Well kids, our time together is almost over. This is the third and final blog about how we are wired to sleep, what happens when things go wrong, and what steps you can take to fight back. I hope you have already learned some useful information, put it to use, and that those of you who need the help have tried out the Sleep Remedy.
For today, I’d like to start by summarizing the two major sleep regulating pathways that we have discussed so far, and talk a bit more about how to use those principles along with some additional techniques and tools to help you get higher quality sleep. Then, I’ll finish off by discussing the practical application of your new knowledge along with how to leverage a few new tools beyond our Sleep Remedy . Also, I’ll do my best to not overload you with unnecessary medical-science jargon.
So let’s get started! If you haven’t already, be sure to check out the two previous posts in this series. In part one we focused on the melatonin pathway (sleep initiation), and part two we talked about the role of GABA (sleep maintenance). These two processes both need to be optimized to get good sleep, and that is why our Sleep Remedy focuses on only these two pathways. There are other ways to “create” sleep, but as we’ve talked about in the past; nothing leads to better sleep than optimizing the normal physiology that dictates sleep.
If you’ll remember, the production of melatonin triggers some changes to neurotransmitters, and decreases the production of stress hormones. Equally important, the increase of GABA in the brain leads to that pre-sleep groggy bliss that we experience, and keeps our environment from undoing all of the good stuff that melatonin production kicked off. It’s easy to understand why both of those pathways have to be active, but let’s talk about what an imbalance in these processes can cause, and how to avoid such an imbalance before it robs you of good, restorative sleep.
If you set up your light regulation well (i.e.- decrease blue light in your eyes, three to four hours before bed) you’ll very likely secrete an adequate amount of melatonin—as long as there are not interfering nutritional deficiencies: great first step. But, if you are still working at your computer up until 10 minutes before bedtime —even with your fancy new blue light blocking glasses —you’re ignoring the equally important GABA effect. The actions of melatonin may have produced plenty of GABA, but GABA can’t do its job in the best way it knows how when you continue to stimulate your brain and body. GABA is present, and decreasing the action potential of your neurons, but “wake promoting neurotransmitters” (See part one blog) are overcoming GABA’s effect.
These same neurotransmitters are likely what wakes you up in the middle of the night, and if this is the only time you have difficulty sleeping, that is the time I would recommend using our sleep remedy—instead of using it right before bedtime. Lack of melatonin production (one reason it’s very important not to overdose on melatonin like most supplements do) also allows adrenal stress hormones to be produced and decrease of GABA production. So, if you fall asleep easily, but wake up in the middle of the night, it is still likely caused by the same two pathways we’ve been focused on optimizing to initiate sleep. If you are using our sleep remedy to help with your sleep, I recommend pre-mixing the drink (with less water if middle of the night urination is a problem for you) and drinking it when you wake up, then lay back, relax, meditate, breathe etc. Let yourself fall back asleep. Don’t “try” to go back to sleep. As always, don’t look at the clock, it doesn’t matter. You’ll wake up when your alarm goes off.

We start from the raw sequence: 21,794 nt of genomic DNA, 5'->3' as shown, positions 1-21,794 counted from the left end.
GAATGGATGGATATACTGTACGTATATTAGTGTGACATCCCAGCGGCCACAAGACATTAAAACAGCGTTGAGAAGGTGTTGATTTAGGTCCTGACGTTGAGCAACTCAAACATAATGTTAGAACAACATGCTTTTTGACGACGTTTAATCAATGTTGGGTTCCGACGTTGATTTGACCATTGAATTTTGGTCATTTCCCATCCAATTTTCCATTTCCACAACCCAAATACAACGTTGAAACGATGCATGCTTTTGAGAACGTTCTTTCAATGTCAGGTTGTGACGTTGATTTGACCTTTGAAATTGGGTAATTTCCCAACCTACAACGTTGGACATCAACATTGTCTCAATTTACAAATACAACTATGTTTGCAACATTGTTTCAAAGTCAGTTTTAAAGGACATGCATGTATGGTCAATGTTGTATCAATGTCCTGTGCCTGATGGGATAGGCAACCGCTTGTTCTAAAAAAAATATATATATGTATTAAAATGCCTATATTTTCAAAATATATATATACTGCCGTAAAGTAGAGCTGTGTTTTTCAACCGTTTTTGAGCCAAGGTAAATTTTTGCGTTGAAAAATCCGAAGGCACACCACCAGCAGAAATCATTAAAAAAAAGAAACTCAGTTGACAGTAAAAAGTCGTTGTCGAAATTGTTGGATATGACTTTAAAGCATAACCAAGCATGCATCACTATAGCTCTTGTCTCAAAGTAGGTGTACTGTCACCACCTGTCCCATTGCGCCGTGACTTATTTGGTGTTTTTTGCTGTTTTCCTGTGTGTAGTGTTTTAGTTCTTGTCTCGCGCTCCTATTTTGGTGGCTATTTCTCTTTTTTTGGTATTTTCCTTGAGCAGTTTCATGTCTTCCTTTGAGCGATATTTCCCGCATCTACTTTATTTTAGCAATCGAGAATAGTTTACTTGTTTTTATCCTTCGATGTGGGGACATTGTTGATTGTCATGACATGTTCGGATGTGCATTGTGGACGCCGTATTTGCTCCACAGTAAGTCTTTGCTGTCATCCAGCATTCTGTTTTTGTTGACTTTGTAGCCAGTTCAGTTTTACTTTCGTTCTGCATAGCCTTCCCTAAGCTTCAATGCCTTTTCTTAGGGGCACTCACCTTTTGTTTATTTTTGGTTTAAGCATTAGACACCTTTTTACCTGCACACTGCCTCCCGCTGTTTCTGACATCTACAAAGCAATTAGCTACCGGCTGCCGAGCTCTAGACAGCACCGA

We know this by studying sleeping brains. When we put electrodes all over somebody’s skull, these electrodes can sense areas of the brain where a lot of neurons are firing at the same time (brain waves). This tells us which brain regions are most active, and by knowing which behaviors and activities are associated with various brain regions, we can analyze whether the sleeping brain waves are consistent with optimal sleep. Combined with a few other measurements, we create a graph called a hypnogram or hypnograph, and the visual information on these graphs tell us if you have optimal “sleep architecture”. These represent the various “stages” of sleep. All pathways must be working in unison in order for you brain data to produce an optimal hypnogram.
Of course, that’s not super practical—unless you have some pretty elaborate equipment, and a few sleep scientists in your home. Many of you use sleep apps on your smartphones, and many of you use wearable devices (like jawbone, fitbit, readiband etc.) to measure sleep quality. These are loosely coupled to sleep architecture, but since they are only measuring how much you are moving around, they aren’t exact. These devices are great for tracking sleep duration, and a reasonable approximation of sleep quality, but at the end of the day, you could get the same data by just laying completely still and not sleeping at all.